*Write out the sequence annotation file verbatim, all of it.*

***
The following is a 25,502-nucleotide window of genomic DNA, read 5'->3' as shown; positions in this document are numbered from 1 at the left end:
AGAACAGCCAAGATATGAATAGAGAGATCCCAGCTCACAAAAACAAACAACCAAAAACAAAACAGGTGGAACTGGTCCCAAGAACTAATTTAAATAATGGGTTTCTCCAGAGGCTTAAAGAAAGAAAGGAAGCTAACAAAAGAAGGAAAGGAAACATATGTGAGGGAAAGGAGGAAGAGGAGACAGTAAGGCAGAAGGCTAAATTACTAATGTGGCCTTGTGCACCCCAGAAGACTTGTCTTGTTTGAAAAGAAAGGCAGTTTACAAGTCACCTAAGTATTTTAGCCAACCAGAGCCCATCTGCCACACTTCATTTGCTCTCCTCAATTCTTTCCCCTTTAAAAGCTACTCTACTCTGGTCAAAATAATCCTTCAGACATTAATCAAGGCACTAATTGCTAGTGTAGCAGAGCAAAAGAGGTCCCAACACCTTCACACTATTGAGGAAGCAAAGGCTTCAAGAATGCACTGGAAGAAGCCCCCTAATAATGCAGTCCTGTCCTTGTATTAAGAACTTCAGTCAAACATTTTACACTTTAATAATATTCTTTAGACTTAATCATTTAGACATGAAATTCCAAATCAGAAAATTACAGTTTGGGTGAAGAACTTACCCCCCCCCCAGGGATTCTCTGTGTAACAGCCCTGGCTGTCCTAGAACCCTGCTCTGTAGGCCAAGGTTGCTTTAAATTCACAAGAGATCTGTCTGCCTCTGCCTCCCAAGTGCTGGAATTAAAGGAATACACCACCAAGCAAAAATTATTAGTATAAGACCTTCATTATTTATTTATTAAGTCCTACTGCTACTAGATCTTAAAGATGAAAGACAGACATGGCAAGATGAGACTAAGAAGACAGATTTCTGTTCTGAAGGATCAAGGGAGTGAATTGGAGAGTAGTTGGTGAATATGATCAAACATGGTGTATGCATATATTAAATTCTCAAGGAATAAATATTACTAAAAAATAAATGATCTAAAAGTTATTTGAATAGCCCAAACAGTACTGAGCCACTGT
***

The following is a 25,502-nucleotide window of genomic DNA, read 5'->3' as shown; positions in this document are numbered from 1 at the left end:
AGAACAGCCAAGATATGAATAGAGAGATCCCAGCTCACAAAAACAAACAACCAAAAACAAAACAGGTGGAACTGGTCCCAAGAACTAATTTAAATAATGGGTTTCTCCAGAGGCTTAAAGAAAGAAAGGAAGCTAACAAAAGAAGGAAAGGAAACATATGTGAGGGAAAGGAGGAAGAGGAGACAGTAAGGCAGAAGGCTAAATTACTAATGTGGCCTTGTGCACCCCAGAAGACTTGTCTTGTTTGAAAAGAAAGGCAGTTTACAAGTCACCTAAGTATTTTAGCCAACCAGAGCCCATCTGCCACACTTCATTTGCTCTCCTCAATTCTTTCCCCTTTAAAAGCTACTCTACTCTGGTCAAAATAATCCTTCAGACATTAATCAAGGCACTAATTGCTAGTGTAGCAGAGCAAAAGAGGTCCCAACACCTTCACACTATTGAGGAAGCAAAGGCTTCAAGAATGCACTGGAAGAAGCCCCCTAATAATGCAGTCCTGTCCTTGTATTAAGAACTTCAGTCAAACATTTTACACTTTAATAATATTCTTTAGACTTAATCATTTAGACATGAAATTCCAAATCAGAAAATTACAGTTTGGGTGAAGAACTTACCCCCCCCCCAGGGATTCTCTGTGTAACAGCCCTGGCTGTCCTAGAACCCTGCTCTGTAGGCCAAGGTTGCTTTAAATTCACAAGAGATCTGTCTGCCTCTGCCTCCCAAGTGCTGGAATTAAAGGAATACACCACCAAGCAAAAATTATTAGTATAAGACCTTCATTATTTATTTATTAAGTCCTACTGCTACTAGATCTTAAAGATGAAAGACAGACATGGCAAGATGAGACTAAGAAGACAGATTTCTGTTCTGAAGGATCAAGGGAGTGAATTGGAGAGTAGTTGGTGAATATGATCAAACATGGTGTATGCATATATTAAATTCTCAAGGAATAAATATTACTAAAAAATAAATGATCTAAAAGTTATTTGAATAGCCCAAACAGTACTGAGCCACTGT